As a teenager, Brett Kavanaugh allegedly attempted to violate a woman’s body. He was never held responsible. He has expressed no remorse, because none was expected. Given that behavior and background, it is unsurprising that Kavanaugh tried so hard to stop a teenage immigrant from exercising autonomy over her own body when she wanted an abortion. It is unsurprising Kavanaugh saw nothing wrong with disabled patients undergoing medical procedures against their will. Kavanaugh (who allegedly attempted rape) was nominated by Trump (who appears to take pride in his sexual predatory behavior) to the Supreme Court in order to stop women from making health decisions for themselves. Republican senators and conservative political pundits are expressing doubt about the validity of Ford’s account of sexual assault because they want a conservative Supreme Court to invalidate sexual health policies and anti-discrimination policies for millions of women.

We don’t have to live like this. I refuse to be a helpless bystander. I ask my fellow Americans to join the dismantling of the “boys will be boys” culture. First, a time-sensitive request: Call your senators and demand they stop Brett Kavanaugh from joining the Supreme Court. Someone accused of sexual assault like Kavanaugh should not have any lifetime appointment in our judicial system. It sends a dangerous message to survivors like Ford: Your traumatic experiences mean nothing.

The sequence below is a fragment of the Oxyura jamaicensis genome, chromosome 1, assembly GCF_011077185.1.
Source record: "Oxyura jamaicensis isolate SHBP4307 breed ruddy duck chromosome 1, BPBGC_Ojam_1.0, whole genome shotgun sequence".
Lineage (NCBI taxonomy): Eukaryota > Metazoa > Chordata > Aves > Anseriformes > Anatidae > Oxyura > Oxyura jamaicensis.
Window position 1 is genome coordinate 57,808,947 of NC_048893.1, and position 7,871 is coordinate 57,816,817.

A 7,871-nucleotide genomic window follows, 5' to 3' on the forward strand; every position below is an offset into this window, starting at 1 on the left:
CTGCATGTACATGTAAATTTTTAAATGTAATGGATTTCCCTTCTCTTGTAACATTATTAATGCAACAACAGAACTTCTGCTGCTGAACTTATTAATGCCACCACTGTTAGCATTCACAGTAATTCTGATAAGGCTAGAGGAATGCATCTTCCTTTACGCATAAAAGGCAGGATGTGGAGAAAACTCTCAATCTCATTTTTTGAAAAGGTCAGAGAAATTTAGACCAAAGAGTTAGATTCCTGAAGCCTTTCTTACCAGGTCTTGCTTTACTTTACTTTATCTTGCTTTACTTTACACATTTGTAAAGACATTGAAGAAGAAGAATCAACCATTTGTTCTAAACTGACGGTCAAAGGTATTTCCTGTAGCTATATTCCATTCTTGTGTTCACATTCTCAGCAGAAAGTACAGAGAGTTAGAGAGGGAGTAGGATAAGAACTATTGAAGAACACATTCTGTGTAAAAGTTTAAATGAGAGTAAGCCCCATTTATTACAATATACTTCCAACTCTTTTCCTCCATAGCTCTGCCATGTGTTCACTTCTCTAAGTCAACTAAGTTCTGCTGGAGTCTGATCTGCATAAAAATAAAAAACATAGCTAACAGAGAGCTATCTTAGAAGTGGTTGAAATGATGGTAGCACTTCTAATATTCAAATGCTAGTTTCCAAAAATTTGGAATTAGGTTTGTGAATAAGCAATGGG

After you’ve made your calls to Congress, take a look around you. Dismantling rape culture requires much more than ending the careers of powerful men in the public eye. Everyone can contribute to better experiences of gender, equity, sex, power, and so much more. There is no prerequisite for action. You don’t have to be a pediatrician with teenage patients. You don’t need to be a parent to a daughter. Being a person is sufficient. This is our work in the #MeToo movement. Accountability is not just about taking famous wrong-doers to court. It’s about identifying and stopping toxic masculinity at our kitchen tables. Sexual assault is preventable, but only when we do the work to change from “boys will be boys” to “boys—and everyone else—will practice equity and accountability.”